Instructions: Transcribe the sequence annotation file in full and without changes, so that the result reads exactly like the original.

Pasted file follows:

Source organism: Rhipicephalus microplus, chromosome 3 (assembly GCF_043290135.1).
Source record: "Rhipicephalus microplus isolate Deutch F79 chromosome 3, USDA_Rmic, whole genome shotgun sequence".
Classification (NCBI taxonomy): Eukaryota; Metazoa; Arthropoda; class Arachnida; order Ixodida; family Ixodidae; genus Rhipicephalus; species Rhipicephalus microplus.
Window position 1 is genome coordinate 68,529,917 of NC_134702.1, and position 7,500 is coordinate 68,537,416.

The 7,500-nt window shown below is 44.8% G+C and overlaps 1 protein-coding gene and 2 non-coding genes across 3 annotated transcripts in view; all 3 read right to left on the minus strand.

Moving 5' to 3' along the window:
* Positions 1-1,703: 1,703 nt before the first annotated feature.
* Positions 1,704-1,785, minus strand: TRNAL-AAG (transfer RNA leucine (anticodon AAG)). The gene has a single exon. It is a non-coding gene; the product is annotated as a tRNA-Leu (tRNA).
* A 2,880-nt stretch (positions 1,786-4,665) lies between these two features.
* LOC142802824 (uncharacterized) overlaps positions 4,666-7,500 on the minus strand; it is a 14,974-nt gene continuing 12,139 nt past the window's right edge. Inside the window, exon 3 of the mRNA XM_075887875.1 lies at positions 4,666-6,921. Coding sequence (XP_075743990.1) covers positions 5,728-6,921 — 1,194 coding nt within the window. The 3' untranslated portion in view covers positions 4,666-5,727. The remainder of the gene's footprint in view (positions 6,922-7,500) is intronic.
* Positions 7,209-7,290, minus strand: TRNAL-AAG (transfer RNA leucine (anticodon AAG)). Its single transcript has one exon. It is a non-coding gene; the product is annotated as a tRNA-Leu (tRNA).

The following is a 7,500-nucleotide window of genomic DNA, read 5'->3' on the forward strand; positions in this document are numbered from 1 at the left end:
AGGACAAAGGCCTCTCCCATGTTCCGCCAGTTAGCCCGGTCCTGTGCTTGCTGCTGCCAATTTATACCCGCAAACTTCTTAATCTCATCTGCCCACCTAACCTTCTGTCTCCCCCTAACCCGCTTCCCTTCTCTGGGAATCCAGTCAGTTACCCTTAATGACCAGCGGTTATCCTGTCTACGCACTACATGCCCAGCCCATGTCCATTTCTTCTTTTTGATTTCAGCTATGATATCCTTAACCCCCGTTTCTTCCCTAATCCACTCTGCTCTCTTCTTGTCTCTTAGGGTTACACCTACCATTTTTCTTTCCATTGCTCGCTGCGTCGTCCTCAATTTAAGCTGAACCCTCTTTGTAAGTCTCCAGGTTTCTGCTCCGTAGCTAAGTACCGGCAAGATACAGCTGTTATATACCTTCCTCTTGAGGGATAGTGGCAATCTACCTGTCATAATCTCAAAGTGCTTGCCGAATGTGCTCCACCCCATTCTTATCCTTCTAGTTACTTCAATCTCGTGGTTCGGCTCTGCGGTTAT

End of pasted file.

Source organism: Rhipicephalus microplus, chromosome 3 (assembly GCF_043290135.1).
Source record: "Rhipicephalus microplus isolate Deutch F79 chromosome 3, USDA_Rmic, whole genome shotgun sequence".
Classification (NCBI taxonomy): Eukaryota; Metazoa; Arthropoda; class Arachnida; order Ixodida; family Ixodidae; genus Rhipicephalus; species Rhipicephalus microplus.
Window position 1 is genome coordinate 68,529,917 of NC_134702.1, and position 7,500 is coordinate 68,537,416.

The 7,500-nt window shown below is 44.8% G+C and overlaps 1 protein-coding gene and 2 non-coding genes across 3 annotated transcripts in view; all 3 read right to left on the minus strand.

Moving 5' to 3' along the window:
* Positions 1-1,703: 1,703 nt before the first annotated feature.
* Positions 1,704-1,785, minus strand: TRNAL-AAG (transfer RNA leucine (anticodon AAG)). The gene has a single exon. It is a non-coding gene; the product is annotated as a tRNA-Leu (tRNA).
* A 2,880-nt stretch (positions 1,786-4,665) lies between these two features.
* LOC142802824 (uncharacterized) overlaps positions 4,666-7,500 on the minus strand; it is a 14,974-nt gene continuing 12,139 nt past the window's right edge. Inside the window, exon 3 of the mRNA XM_075887875.1 lies at positions 4,666-6,921. Coding sequence (XP_075743990.1) covers positions 5,728-6,921 — 1,194 coding nt within the window. The 3' untranslated portion in view covers positions 4,666-5,727. The remainder of the gene's footprint in view (positions 6,922-7,500) is intronic.
* Positions 7,209-7,290, minus strand: TRNAL-AAG (transfer RNA leucine (anticodon AAG)). Its single transcript has one exon. It is a non-coding gene; the product is annotated as a tRNA-Leu (tRNA).

The following is a 7,500-nucleotide window of genomic DNA, read 5'->3' on the forward strand; positions in this document are numbered from 1 at the left end:
AGGACAAAGGCCTCTCCCATGTTCCGCCAGTTAGCCCGGTCCTGTGCTTGCTGCTGCCAATTTATACCCGCAAACTTCTTAATCTCATCTGCCCACCTAACCTTCTGTCTCCCCCTAACCCGCTTCCCTTCTCTGGGAATCCAGTCAGTTACCCTTAATGACCAGCGGTTATCCTGTCTACGCACTACATGCCCAGCCCATGTCCATTTCTTCTTTTTGATTTCAGCTATGATATCCTTAACCCCCGTTTCTTCCCTAATCCACTCTGCTCTCTTCTTGTCTCTTAGGGTTACACCTACCATTTTTCTTTCCATTGCTCGCTGCGTCGTCCTCAATTTAAGCTGAACCCTCTTTGTAAGTCTCCAGGTTTCTGCTCCGTAGCTAAGTACCGGCAAGATACAGCTGTTATATACCTTCCTCTTGAGGGATAGTGGCAATCTACCTGTCATAATCTCAAAGTGCTTGCCGAATGTGCTCCACCCCATTCTTATCCTTCTAGTTACTTCAATCTCGTGGTTCGGCTCTGCGGTTAT